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23 October

Music rooms

Far away from city commotion, to be back in the precious atmosphere of former music rooms.

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Chota Divana © Niels Stotenborg

In a private and acoustic atmosphere, music rooms are an invitation to drink in traditions that have travelled through stone deserts as well as the palaces of Maharajahs, notably with the Chota Divana children vocal ensemble from Rajasthan or the Nepali sitarist Narendra Bataju. Traditions travel as much as musical instruments: a harp can just as easily be royal and Burmese as Celtic. When played by Robin Huw Bowen, it retains this constant finesse in its timbre despite the ruggedness of Welsh mountainous landscapes.

Also native to the mountains – those of the Chaoui region in the East of Algeria – women’s throaty voices resound in the deep and almost declaimed singing of Houria Aïchi. “The mountain woman appeared like a benevolent goddess because she merged with the elements of nature”, said the Berber writer Mahammad Khair-Eddine. She often makes the connection between what is natural and the supernatural: as with the Cuban singer Martha Galarraga, who draws inspiration from the Santeria ritual, or else with Nyathi women in Zimbabwe. In distant Asia, a woman musician symbolizes refinement, as does Liu-Fang and her lute, or Ahn Sook-sun, who carries the epic memory of Korean dynasties.

September 29th 2007  - Robin Huw Bowen and Afo Gwilym, harp and Celtic songs (Wales)

At the origins of the welsh harp and on the occasion of the ‘Mêlée des cultures’ event (A cultural mix), this first music room is a musical way of celebrating rugby while paying homage to the Celtic tradition of Wales. More than mastering this art with perfection, Robin Huw Bowen is one of the most important figures in traditional music. His influence on popular music and his contribution to the repertoires of harp music in Gaelic culture is considerable. 

October 13th 2007 - Liu Fang, Pipa Lute (China)

Liu Fang is one of the great soloists of the Guzheng zither and the pipa lute: a Chinese instrument that dates back to the 2nd century B.C.. She already has 5 albums to her name. Her music is inspired by influences from across the world.

November 10th 2007 - AHN Sook-sun, Pansori singing (South Korea)

First appearing at the beginning of the 18th century, Pansori originates from the shamanic rites of working class Korean society. Blending song and speech, this narrative poem, at once epic and sentimental, cultivates social satire and double talk. What we retain from Pansori is the image of an artist – often a woman – the gwangdae, in traditional Korean dress, pacing with a fan in hand, with a large plait that serves as a tray. The greatest artist of this genre today, AHN Sook-sun, will perform the Heung Bo Gah Pansori, accompanied on a tambourine by CHO Yong-Su. The concert is surtitled.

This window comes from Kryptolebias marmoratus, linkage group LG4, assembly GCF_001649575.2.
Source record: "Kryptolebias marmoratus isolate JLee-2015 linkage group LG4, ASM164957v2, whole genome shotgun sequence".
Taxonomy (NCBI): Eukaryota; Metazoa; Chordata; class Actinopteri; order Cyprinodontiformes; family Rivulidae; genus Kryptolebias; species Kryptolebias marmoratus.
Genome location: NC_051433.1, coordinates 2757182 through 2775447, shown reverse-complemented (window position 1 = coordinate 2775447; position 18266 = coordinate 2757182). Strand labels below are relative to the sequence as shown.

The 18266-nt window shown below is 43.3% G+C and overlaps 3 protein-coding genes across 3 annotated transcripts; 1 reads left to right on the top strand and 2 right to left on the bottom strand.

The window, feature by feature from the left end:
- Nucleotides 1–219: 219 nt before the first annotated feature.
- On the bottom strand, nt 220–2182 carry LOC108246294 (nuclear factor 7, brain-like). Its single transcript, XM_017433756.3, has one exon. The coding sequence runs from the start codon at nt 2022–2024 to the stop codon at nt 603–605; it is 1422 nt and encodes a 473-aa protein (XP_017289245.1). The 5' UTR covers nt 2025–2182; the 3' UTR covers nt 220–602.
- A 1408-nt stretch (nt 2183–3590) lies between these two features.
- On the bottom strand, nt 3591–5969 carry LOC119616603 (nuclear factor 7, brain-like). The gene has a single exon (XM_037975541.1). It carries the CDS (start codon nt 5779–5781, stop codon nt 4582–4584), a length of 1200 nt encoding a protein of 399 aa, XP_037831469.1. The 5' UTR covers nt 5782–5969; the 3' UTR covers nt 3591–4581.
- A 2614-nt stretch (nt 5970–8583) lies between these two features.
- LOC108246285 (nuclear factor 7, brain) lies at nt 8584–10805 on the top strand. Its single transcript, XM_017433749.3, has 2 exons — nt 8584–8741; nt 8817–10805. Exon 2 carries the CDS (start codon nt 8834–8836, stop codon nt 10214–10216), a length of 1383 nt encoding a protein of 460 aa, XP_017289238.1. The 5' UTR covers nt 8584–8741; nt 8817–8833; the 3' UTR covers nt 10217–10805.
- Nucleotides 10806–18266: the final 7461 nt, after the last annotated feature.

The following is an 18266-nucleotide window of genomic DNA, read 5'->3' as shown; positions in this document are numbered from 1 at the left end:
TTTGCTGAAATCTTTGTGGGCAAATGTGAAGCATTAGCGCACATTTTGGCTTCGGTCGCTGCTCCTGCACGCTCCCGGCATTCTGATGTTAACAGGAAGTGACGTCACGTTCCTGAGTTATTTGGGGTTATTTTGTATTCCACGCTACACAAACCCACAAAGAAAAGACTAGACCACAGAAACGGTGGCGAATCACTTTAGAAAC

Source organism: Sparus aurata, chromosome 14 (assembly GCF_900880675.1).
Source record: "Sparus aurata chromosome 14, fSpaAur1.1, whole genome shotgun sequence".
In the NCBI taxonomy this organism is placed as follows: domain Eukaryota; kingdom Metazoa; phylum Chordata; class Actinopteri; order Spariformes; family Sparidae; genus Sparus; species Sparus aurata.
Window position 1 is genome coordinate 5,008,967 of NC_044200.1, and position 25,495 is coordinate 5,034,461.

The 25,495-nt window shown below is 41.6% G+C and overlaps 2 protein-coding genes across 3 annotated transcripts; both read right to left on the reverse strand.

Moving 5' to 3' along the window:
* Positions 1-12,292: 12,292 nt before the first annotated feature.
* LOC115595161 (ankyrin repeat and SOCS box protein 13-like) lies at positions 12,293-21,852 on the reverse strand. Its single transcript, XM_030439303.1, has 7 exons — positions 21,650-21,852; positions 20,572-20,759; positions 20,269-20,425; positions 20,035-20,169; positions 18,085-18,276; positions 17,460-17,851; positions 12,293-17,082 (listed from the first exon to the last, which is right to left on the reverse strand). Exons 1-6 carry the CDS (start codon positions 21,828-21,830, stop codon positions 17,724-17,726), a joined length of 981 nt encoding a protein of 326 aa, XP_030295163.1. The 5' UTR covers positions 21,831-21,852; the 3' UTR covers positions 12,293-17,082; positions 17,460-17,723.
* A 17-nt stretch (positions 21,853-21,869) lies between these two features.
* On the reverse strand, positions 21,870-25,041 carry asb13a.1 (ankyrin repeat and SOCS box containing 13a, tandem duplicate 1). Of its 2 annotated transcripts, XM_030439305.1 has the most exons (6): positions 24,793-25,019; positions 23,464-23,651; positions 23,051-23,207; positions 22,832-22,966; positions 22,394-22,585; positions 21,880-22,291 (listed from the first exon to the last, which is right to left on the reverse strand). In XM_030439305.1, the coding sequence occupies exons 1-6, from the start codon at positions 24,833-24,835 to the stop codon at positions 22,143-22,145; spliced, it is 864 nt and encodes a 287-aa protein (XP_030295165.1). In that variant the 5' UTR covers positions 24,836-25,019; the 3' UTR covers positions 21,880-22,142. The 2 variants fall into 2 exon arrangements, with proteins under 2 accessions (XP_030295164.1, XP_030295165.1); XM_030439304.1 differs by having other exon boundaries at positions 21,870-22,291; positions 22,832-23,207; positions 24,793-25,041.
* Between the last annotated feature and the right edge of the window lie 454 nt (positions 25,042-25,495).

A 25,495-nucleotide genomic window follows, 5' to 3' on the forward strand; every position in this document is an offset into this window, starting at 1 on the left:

December 8th 2007 - Nyathi, traditional song and mbira (Zimbabwe)

Musician and medium, Judith Juma sings and plays the mbira: a traditional instrument of the Shona people that has been played for centuries in the ‘mapira’ or ritual healing ceremonies. During certain ceremonies, Judith Juma embodies the spirit of her grandfather, from whence the name Nyathi comes. In collaboration with the 8th ‘Voix de Femmes’ Festival in Belgium.

January 12th 2008 - Narendra Bataju and Latif Khan, sitar and tabla (India and Nepal)

Today, Narendra Bataju is considered an exceptional musician by music lovers and his peers alike. Ravi Shankar was so impressed by his “innate talent, his sense of musical emotion and his virtuosity as an artist” that he took him on as a disciple. In 1972, he decided to come to Europe to enrich his musical experience and settled in Paris. Ever since, he has been giving sitar and singing lessons and touring across Europe.

February 2nd 2008 - Houria Aïchi, songs from Aurès (Algeria)

It was in the courtyard of the house where she was born that Houria Aïchi first discovered singing. In Batna, in the Berber mountains, on the edge of the Sahara, the women often gather to sing and as a child, Houria would run from house to house joining in with them. For twelve years, Houria Aïchi has performed these ancient songs of the Aurès women as an homage to Algerian woman; an ode to liberty. Today, Houria Aïchi is lending her voice to the repertoire of songs from her country, Algeria.

March 15th 2008 – Burmese Harp and classical songs (Myanmar)

In the context of the shows of the Musée du quai Branly, ‘the body: a mirror of the feminine’ selection.

April 12th 2008 - Martha Galarraga, Afro-Cuban songs (Cuba)

From a family of Cuban artists, Martha Galarraga offers with Galarumba a sparkling cocktail mixing Yoruba folklore, bossa, soul, jazz, funk, salsa and bolero. “Cuban by birth, but a citizen of the world by obligation”, Martha Galarraga is originally from Luyano, a working class quarter of Havana, and has been immersed in Yoruba culture since her birth. For eight years, she travelled the world to rhythm of ‘Conjunto Folklorico Nacional de Cuba’ with which she was the soloist. It was alongside Omar Sosa in Europe that she discovered jazz, participated in jazz festivals across the world and even sang at Carnegie Hall.

May 24th 2008 - Chota Divana, children’s voices and viellas from Rajasthan

‘The little princes of Rajasthan’

The ‘manghaniyar’ and ‘langa’ musicians and poets of the desert are princely, charming and arrogant with beauty and virtuosity. They possess the majesty of their environment: Rajasthan (a sanskrit word meaning ‘land of princes’). Today, the number of traditional artists has diminished. That is why the elders are creating genuine schools of music to preserve this tradition. Children are initiated at the age of eight and from then on, they carry one of the most brilliant traditions of the Indian continent within.

Two concerts: 5:00 p.m. and 7:00 p.m.